Musical ‘The Boy Friend’ Brings Together Different Talents of Students

April 10, 2012 / by / 1 Comment

By Doug Carroll
GCU News Bureau

Christina Cullers wasn’t sure she could act. Jake Swanson didn’t know if he could sing and dance.

So here they are, the soprano and the comedian, making sweet musical together in “The Boy Friend,” the final production in the Ethington Theatre Series, which opens its run of six shows at 7:30 p.m. Friday on campus.

They’ve surprised even themselves, stretching to fit roles that keep them on their toes in a literal sense. With about a dozen dance numbers, “The Boy Friend” is “unlike anything we’ve done in 30 years here,” says Claude Pensis, dean of the College of Fine Arts and Production, who directs the show.

“This is more dance than we’ve ever done in a theatrical production,” Pensis says.

The dancing of Jake Swanson and Christina Cullers is a highlight of "The Boy Friend," the final production in the Ethington Theatre Series for 2011-12.

The show’s hummable tunes and Broadway-quality choreography make it go. “The Boy Friend,” set on the French Riviera in the 1920s, tells the story of a girls’ finishing school run by Madame Dubonnet (Cullers) where the daughter of widower Percy Browne (Swanson) is enrolled.

Cullers is a senior from Glendale whose first dramatic role came in the one-act opera “Amahl and the Night Visitors” during the holiday season.

Swanson, a sophomore from Mesa, has played a range of prominent roles at GCU, lighting up the stage in “Inspecting Carol” and “Dial P for Peanuts” last season and in “A Midsummer Night’s Dream” earlier this year.

She’s a serious vocalist. He’s a guy who enjoys being anything but serious.

“Claude has been pushing me to be a person I’m not naturally,” Cullers says of the flirty Madame Dubonnet character. “My role in ‘Amahl’ was closer to my natural self.”

Swanson says he wonders “what Claude was thinking when he thought I could sing and dance,” although there’s much more to him than meets the eye.

For years, he has helped his mother at Camp Tatiyah in Pinetop, a summer camp that serves disabled children and adults, and he was considering enlisting in the Marines when Pensis offered a theatre scholarship.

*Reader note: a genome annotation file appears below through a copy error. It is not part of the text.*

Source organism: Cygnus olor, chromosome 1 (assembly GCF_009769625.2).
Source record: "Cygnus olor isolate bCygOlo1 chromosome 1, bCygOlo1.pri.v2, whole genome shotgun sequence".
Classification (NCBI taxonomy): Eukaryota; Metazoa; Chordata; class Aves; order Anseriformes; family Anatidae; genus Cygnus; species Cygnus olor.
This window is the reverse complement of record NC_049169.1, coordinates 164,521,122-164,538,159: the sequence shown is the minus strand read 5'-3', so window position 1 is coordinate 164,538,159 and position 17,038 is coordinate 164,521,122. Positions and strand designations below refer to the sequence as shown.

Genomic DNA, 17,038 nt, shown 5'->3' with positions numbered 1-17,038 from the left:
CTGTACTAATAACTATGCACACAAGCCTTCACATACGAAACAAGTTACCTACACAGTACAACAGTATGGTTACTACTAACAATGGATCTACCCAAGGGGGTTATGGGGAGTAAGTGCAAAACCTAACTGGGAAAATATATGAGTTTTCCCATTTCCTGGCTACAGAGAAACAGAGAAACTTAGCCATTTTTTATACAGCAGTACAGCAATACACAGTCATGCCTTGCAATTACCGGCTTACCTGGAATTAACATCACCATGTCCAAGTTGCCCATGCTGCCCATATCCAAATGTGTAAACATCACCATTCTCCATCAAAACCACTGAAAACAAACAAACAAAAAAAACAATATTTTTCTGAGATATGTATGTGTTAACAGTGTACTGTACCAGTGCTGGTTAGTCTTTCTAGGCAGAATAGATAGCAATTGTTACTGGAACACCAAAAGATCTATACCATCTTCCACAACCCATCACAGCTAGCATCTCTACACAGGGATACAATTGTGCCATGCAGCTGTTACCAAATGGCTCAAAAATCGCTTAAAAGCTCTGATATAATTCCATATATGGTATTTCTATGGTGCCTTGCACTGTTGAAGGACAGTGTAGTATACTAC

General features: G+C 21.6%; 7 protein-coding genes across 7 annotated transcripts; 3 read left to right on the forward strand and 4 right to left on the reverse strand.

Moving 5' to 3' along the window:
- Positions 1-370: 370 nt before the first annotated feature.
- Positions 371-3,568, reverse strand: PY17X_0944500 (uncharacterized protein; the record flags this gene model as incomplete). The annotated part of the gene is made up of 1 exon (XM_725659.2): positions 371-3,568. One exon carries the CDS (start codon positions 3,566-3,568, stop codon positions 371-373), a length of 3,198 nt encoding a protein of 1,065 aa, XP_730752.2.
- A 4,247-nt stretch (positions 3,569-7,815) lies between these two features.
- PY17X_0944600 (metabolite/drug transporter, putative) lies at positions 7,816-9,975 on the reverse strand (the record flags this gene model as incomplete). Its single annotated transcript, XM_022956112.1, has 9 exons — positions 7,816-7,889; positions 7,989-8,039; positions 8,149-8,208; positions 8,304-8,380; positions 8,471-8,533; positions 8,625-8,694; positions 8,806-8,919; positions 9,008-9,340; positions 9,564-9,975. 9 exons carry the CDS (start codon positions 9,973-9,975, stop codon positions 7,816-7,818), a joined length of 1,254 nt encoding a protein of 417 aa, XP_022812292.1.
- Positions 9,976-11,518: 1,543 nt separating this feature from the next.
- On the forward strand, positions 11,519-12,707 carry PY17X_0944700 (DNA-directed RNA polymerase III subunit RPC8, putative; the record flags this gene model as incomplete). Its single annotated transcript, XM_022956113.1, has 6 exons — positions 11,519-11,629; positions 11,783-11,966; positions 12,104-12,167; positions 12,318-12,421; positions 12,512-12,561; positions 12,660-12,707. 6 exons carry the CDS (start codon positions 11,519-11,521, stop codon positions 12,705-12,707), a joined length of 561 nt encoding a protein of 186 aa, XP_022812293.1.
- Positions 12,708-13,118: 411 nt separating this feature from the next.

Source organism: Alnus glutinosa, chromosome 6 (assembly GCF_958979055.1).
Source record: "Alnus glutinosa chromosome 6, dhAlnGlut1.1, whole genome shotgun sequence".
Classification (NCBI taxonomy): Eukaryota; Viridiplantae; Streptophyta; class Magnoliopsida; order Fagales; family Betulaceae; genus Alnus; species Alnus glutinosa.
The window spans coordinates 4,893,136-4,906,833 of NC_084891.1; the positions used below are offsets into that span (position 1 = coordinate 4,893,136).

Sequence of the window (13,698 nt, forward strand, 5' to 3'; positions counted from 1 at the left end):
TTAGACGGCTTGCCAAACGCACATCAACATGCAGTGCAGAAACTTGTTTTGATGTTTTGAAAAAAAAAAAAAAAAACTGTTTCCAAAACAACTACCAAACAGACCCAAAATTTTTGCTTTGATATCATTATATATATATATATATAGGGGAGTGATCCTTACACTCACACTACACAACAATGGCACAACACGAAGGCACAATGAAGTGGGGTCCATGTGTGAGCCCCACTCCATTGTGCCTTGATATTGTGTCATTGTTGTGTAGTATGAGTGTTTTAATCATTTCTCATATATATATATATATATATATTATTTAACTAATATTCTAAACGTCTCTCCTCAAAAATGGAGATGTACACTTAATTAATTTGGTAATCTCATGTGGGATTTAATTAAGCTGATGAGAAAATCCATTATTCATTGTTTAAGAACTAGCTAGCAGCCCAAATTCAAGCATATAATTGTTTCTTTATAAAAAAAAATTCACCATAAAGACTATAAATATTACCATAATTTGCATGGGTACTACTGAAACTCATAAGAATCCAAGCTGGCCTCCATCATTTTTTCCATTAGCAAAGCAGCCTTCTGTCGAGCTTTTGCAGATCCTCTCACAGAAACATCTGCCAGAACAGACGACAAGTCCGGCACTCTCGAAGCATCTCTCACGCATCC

“I was concerned that this field wouldn’t be selfless, but Michael (Kary) and Claude and Bill (Symington) have taught us that it can be,” says Swanson, known and respected among theatre students and faculty for his willingness to roll up his sleeves and get to work on even the smallest behind-the-scenes tasks.

“This has blown away my expectations. Learning here has been incredible. I had no idea how much I’d be working (on productions). I thought this would be a gamble. I’m excited to be in the re-emergence of this program and to have these opportunities.”

Cullers, who transferred to GCU from Glendale Community College, already has been accepted to a summer opera workshop in California and is waiting to hear from another one in Germany. She has thrived under the tutelage of Assistant Dean Juan Hernandez and Sheila Corley, GCU’s voice coach.

“Any voice student will tell you that she thinks on another planet,” Cullers says of Corley. “She throws so much at you. It’s astounding. It’s a privilege to work with her. She knows so much and has so much experience.

“There have been some challenges, but I’m 100 percent confident that (GCU) is where God wanted me to be.”

Although she will graduate in May, first she has to get through “The Boy Friend,” her senior recital (April 23) and the choral rehearsals and performance of Mendelssohn’s “Elijah” (April 24).

“There’s a sense of privilege to re-establishing the music program here,” Cullers says. “I’ve grown to love it.”

Performances of “The Boy Friend” will be at 7:30 p.m. Friday and Saturday and at 2 p.m. Sunday for the weekends of April 13-15 and 20-22. For tickets, call 639.8880 or email ethington@gcu.edu.

Contact Doug Carroll at 639.8011 or doug.carroll@gcu.edu.


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